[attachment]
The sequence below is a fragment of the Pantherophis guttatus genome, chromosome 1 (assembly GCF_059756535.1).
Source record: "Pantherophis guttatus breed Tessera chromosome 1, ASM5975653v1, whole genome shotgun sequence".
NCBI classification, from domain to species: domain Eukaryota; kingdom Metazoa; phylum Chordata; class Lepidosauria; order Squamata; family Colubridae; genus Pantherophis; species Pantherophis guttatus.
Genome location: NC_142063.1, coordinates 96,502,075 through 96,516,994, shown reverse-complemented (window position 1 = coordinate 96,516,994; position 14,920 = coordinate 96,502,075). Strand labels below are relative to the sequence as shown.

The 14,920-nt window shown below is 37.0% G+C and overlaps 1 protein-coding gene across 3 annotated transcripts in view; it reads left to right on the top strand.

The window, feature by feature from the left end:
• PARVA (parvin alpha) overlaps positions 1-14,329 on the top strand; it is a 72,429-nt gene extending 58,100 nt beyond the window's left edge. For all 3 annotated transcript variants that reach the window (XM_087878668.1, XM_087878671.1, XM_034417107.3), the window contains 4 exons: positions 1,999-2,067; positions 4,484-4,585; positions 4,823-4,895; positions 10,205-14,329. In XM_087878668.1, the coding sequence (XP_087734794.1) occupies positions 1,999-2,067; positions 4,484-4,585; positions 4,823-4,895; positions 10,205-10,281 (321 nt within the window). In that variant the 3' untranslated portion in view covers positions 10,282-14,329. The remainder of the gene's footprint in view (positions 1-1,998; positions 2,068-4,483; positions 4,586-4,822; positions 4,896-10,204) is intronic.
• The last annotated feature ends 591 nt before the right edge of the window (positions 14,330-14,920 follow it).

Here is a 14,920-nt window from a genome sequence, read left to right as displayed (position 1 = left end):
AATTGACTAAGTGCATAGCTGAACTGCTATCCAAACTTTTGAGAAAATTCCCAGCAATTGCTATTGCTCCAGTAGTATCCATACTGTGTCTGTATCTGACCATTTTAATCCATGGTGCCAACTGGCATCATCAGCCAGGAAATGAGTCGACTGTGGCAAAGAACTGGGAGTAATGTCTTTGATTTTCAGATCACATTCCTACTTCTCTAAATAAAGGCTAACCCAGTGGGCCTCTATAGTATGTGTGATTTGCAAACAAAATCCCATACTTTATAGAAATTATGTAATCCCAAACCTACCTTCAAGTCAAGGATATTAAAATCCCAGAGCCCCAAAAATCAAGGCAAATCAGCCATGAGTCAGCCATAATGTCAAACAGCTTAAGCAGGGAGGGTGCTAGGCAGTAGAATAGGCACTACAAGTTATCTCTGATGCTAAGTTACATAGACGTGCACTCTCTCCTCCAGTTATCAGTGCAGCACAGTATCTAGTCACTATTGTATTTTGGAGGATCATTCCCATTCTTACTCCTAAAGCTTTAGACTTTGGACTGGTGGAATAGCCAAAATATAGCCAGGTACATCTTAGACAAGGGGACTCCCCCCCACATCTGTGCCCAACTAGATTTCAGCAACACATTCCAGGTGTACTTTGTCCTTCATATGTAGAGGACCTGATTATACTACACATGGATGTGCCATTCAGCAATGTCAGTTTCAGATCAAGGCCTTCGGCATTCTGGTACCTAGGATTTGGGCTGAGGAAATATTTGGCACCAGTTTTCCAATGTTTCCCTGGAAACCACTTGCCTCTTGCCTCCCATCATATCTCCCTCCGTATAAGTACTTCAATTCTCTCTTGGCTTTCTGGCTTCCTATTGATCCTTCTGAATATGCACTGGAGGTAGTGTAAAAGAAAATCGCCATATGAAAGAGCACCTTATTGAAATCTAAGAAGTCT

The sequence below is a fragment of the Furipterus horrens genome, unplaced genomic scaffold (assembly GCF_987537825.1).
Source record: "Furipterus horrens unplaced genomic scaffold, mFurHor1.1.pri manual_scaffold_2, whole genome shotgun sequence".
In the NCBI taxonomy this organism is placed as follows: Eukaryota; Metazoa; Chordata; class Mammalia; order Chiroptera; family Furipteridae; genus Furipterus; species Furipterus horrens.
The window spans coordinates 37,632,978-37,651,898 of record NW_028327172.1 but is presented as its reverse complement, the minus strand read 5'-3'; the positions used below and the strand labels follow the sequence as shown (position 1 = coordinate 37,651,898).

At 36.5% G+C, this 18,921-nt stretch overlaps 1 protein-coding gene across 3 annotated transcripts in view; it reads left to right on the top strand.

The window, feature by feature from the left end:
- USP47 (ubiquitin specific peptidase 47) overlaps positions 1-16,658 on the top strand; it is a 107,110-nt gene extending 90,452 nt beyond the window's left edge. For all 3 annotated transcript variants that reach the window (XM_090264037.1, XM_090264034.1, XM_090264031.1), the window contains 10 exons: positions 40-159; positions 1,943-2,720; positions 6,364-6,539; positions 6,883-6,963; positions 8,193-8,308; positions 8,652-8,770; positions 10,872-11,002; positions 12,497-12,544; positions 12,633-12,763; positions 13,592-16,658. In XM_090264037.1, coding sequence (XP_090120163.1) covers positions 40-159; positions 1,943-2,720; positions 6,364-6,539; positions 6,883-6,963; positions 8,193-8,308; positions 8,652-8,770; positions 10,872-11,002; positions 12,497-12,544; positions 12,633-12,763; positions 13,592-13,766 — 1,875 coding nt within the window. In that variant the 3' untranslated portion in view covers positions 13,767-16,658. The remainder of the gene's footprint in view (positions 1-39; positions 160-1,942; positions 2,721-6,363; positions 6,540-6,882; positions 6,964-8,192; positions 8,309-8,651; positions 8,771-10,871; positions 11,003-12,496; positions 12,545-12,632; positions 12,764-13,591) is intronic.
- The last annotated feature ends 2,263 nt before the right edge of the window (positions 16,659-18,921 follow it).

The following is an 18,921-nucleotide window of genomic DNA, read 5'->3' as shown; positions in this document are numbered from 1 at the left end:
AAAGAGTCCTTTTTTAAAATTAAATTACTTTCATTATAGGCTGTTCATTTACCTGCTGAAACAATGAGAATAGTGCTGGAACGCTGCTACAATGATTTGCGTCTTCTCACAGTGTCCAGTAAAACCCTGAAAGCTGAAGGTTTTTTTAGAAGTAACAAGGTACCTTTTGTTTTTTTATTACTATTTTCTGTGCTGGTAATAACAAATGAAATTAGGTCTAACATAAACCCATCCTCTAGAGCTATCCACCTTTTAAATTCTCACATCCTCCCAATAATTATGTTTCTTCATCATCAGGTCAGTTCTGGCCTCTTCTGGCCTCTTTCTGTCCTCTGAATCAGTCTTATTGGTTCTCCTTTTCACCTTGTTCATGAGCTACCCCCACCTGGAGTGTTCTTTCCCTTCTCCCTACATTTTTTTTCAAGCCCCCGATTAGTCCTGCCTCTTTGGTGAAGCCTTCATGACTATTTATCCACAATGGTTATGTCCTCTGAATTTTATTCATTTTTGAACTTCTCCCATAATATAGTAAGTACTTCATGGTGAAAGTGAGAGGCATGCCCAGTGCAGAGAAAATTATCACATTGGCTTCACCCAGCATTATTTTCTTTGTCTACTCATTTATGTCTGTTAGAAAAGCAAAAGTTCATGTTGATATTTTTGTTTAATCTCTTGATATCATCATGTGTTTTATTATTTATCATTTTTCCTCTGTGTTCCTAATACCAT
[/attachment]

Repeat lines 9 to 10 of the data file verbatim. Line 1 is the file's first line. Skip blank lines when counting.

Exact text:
Here is a 14,920-nt window from a genome sequence, read left to right as displayed (position 1 = left end):
AATTGACTAAGTGCATAGCTGAACTGCTATCCAAACTTTTGAGAAAATTCCCAGCAATTGCTATTGCTCCAGTAGTATCCATACTGTGTCTGTATCTGACCATTTTAATCCATGGTGCCAACTGGCATCATCAGCCAGGAAATGAGTCGACTGTGGCAAAGAACTGGGAGTAATGTCTTTGATTTTCAGATCACATTCCTACTTCTCTAAATAAAGGCTAACCCAGTGGGCCTCTATAGTATGTGTGATTTGCAAACAAAATCCCATACTTTATAGAAATTATGTAATCCCAAACCTACCTTCAAGTCAAGGATATTAAAATCCCAGAGCCCCAAAAATCAAGGCAAATCAGCCATGAGTCAGCCATAATGTCAAACAGCTTAAGCAGGGAGGGTGCTAGGCAGTAGAATAGGCACTACAAGTTATCTCTGATGCTAAGTTACATAGACGTGCACTCTCTCCTCCAGTTATCAGTGCAGCACAGTATCTAGTCACTATTGTATTTTGGAGGATCATTCCCATTCTTACTCCTAAAGCTTTAGACTTTGGACTGGTGGAATAGCCAAAATATAGCCAGGTACATCTTAGACAAGGGGACTCCCCCCCACATCTGTGCCCAACTAGATTTCAGCAACACATTCCAGGTGTACTTTGTCCTTCATATGTAGAGGACCTGATTATACTACACATGGATGTGCCATTCAGCAATGTCAGTTTCAGATCAAGGCCTTCGGCATTCTGGTACCTAGGATTTGGGCTGAGGAAATATTTGGCACCAGTTTTCCAATGTTTCCCTGGAAACCACTTGCCTCTTGCCTCCCATCATATCTCCCTCCGTATAAGTACTTCAATTCTCTCTTGGCTTTCTGGCTTCCTATTGATCCTTCTGAATATGCACTGGAGGTAGTGTAAAAGAAAATCGCCATATGAAAGAGCACCTTATTGAAATCTAAGAAGTCT